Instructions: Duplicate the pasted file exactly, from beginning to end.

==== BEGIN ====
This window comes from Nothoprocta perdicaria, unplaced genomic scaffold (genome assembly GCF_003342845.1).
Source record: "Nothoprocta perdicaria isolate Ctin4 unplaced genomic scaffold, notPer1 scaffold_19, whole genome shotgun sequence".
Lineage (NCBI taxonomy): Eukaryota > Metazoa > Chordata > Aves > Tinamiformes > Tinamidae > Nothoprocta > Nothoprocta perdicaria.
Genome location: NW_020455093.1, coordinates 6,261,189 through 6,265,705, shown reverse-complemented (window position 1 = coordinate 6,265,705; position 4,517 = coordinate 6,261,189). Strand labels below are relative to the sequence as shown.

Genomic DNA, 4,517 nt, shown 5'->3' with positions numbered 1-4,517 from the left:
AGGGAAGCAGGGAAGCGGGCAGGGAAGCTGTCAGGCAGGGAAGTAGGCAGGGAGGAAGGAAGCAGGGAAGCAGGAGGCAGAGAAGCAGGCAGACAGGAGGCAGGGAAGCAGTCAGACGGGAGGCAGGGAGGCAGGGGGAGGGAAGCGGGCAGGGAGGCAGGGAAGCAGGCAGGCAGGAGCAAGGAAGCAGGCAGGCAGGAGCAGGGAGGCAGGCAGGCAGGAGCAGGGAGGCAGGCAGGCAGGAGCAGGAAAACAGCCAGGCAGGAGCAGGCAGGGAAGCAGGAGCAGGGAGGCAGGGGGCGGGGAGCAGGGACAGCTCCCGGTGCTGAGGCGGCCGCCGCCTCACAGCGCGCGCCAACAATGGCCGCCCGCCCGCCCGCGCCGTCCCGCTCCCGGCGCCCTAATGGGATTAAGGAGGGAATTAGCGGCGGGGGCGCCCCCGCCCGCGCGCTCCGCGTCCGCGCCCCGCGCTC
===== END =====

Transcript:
This window comes from Nothoprocta perdicaria, unplaced genomic scaffold (genome assembly GCF_003342845.1).
Source record: "Nothoprocta perdicaria isolate Ctin4 unplaced genomic scaffold, notPer1 scaffold_19, whole genome shotgun sequence".
Lineage (NCBI taxonomy): Eukaryota > Metazoa > Chordata > Aves > Tinamiformes > Tinamidae > Nothoprocta > Nothoprocta perdicaria.
Genome location: NW_020455093.1, coordinates 6,261,189 through 6,265,705, shown reverse-complemented (window position 1 = coordinate 6,265,705; position 4,517 = coordinate 6,261,189). Strand labels below are relative to the sequence as shown.

Genomic DNA, 4,517 nt, shown 5'->3' with positions numbered 1-4,517 from the left:
AGGGAAGCAGGGAAGCGGGCAGGGAAGCTGTCAGGCAGGGAAGTAGGCAGGGAGGAAGGAAGCAGGGAAGCAGGAGGCAGAGAAGCAGGCAGACAGGAGGCAGGGAAGCAGTCAGACGGGAGGCAGGGAGGCAGGGGGAGGGAAGCGGGCAGGGAGGCAGGGAAGCAGGCAGGCAGGAGCAAGGAAGCAGGCAGGCAGGAGCAGGGAGGCAGGCAGGCAGGAGCAGGGAGGCAGGCAGGCAGGAGCAGGAAAACAGCCAGGCAGGAGCAGGCAGGGAAGCAGGAGCAGGGAGGCAGGGGGCGGGGAGCAGGGACAGCTCCCGGTGCTGAGGCGGCCGCCGCCTCACAGCGCGCGCCAACAATGGCCGCCCGCCCGCCCGCGCCGTCCCGCTCCCGGCGCCCTAATGGGATTAAGGAGGGAATTAGCGGCGGGGGCGCCCCCGCCCGCGCGCTCCGCGTCCGCGCCCCGCGCTC